Turnover rate through the sump is something that people often overshoot while designing their system. They often end up with a louder pump than needed.
It helps to know a bit about how a sump works and how equipment is affected by the turnover rate. This will help you to make the best decision about how much water needs to pass through your system.
The Purpose of a Sump
Many people coming into the hobby do so from the freshwater side of things. Take for example a freshwater cichlid tank with many fish. When you are dealing with a lot of fish and trying to keep the water clean, mechanical filtration does most of the work. Moving a lot of water through the filtration media is better in that case.
Mechanical filtration is only one part of a typical reef sump, and is sometimes left out completely. Most of the equipment present is not affected by the turnover rate.
A sump on a reef tank acts more as a buffer-zone where water can move to a separate area, to be filtered and chemically processed. But it isn’t a matter of dirty water going in and clean water going back up to the tank. In reality, a skimmer or chemical filtration reactor will only process a fraction of the water that passes by it. The majority just moves right on past. So rushing a ton of water through the sump provides no benefit for the skimmer or reactors to work any better.
On a reef tank with an overflow and sump, the system needs enough turnover every hour.
What a rate of Turnover is trying to achieve
- Provide the system with a mechanism for gas exchange and the removal of solids over the overflow wier.
- Keep the water in the system a consistent temperature.
Create Flow in the tank– a better approach is to let powerheads in the tank create random flow.
What is the optimal Turnover Rate?
The 10X rule and the reasoning behind it
One thing you still hear quite frequently is that you need 10X or more times your system’s volume every hour when choosing a return pump. (An example would be a 90G system = 900GPH).
While the 10X rule is a nice round number, a turnover rate of 5X-7X of system volume per hour is often more than enough.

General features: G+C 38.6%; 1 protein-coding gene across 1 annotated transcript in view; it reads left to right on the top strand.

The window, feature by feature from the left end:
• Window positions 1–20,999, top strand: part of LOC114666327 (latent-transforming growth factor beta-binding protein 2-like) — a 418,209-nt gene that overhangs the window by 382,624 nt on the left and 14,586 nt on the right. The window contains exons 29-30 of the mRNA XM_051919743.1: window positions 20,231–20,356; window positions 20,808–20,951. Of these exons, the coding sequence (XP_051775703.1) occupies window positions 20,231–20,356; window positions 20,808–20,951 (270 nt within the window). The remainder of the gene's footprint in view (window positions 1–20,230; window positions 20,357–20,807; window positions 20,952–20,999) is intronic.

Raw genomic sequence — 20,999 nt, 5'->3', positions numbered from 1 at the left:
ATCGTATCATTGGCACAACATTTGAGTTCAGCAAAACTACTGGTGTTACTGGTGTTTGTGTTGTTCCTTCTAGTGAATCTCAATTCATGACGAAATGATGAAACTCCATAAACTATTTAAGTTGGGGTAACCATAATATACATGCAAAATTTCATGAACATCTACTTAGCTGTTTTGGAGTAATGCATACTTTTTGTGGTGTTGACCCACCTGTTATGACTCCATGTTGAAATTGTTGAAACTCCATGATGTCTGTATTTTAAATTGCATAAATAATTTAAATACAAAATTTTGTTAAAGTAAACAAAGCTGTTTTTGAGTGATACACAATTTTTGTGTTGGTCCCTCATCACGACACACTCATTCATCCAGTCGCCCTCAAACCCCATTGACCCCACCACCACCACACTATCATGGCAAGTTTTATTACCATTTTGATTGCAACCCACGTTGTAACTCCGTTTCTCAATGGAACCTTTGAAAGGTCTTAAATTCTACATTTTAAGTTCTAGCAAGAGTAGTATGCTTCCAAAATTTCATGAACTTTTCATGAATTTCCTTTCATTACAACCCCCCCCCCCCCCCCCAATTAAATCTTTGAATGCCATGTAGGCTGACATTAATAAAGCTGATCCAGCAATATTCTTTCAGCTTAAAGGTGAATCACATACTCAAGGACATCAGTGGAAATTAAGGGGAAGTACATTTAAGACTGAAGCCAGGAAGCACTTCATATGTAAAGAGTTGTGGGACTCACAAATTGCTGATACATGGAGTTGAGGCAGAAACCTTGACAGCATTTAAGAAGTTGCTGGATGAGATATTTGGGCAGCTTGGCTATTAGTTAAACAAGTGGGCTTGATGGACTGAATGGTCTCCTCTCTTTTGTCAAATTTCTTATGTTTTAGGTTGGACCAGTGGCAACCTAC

The 10X number has been around a long time. It’s hard not to think that most of the people who came up with it were basing it on the equipment that was available a few years ago. Older impeller-style powerheads were much weaker and less efficient than the ones we have today. Many of these newer pumps now have wide flow, and wavemaking capabilities.
Using some of these new propeller-style pumps means you don’t have to rely on the return pump to create random flow in the tank.
With most of the flow coming from powerheads, you don’t have to do anything fancy with the return line. Doing things like splitting the return outlet between multiple outlets isn’t necessary. Same goes for using loc-line fittings to point the jet inside the tank. All this fiddling and over-plumbing really does is restrict the return pump output.
If you are trying to select a pump that is quiet and well suited to the job, just use a single outlet. Large enough pipe will also help to maximize the output of your pump.
Why you might want less turnover
By having a lower rate of turnover through the sump, there are a few advantages like:
- A smaller return pump can be used, which has a few advantages of it’s own. A smaller pump costs less to buy, and saves money in the long run by using less power. Not a bad idea for a device that runs 100% of the time. There is also a pretty big difference in both heat and noise between a 500GPH pump and a 900GPH one.
- You can stay well within the capacity of the overflow. A lower rate of return will also skim off a thinner layer of water over the weir. This decreases the chance of fish or debris going through the overflow teeth and causing problems at the inlets / standpipes
- It allows chemical additives or top-off to mix at a slower rate. This ensures changes to water chemistry don’t happen too fast.
What return pump should I choose for my reef tank?
Surface Skimming, Agitation and how to decide on a turnover rate
The surface tension qualities of water mean that organics in the water are naturally drawn up to the top 1mm or so. This is one reason why it is so beneficial to drain water from an aquarium via an overflow. By allowing the surface to renew, you are helping to add oxygen to the water and remove waste through a natural process.
So having a good rate of turnover (more GPH through the return pump) will mean more water goes over the weir of the overflow every hour. So more stuff will make its way to the sump and skimmer. This “stuff” can be dissolved organics and solid particles in the water.
But how are you to know what "adequate surface skimming" really means? Well – it depends.
This is yet another area of reefkeeping that is up for contention. Most would agree that surface skimming is important, but it is hard to quantify. The difference in results between a coast to coast overflow and a conventional one are mostly anecdotal.
It would seem that surface renewal is important to an extent, but it’s importance is often overstated. Many overflows can provide decent surface skimming, provided the overflow teeth are designed right. Sometimes this can mean cutting out the existing teeth and replacing them.
The bottom line is you will find examples of successful tanks that have all types of overflows imaginable. Most of them can attribute success to good tank husbandry, not what the turnover rate is or how wide the overflow weir might be.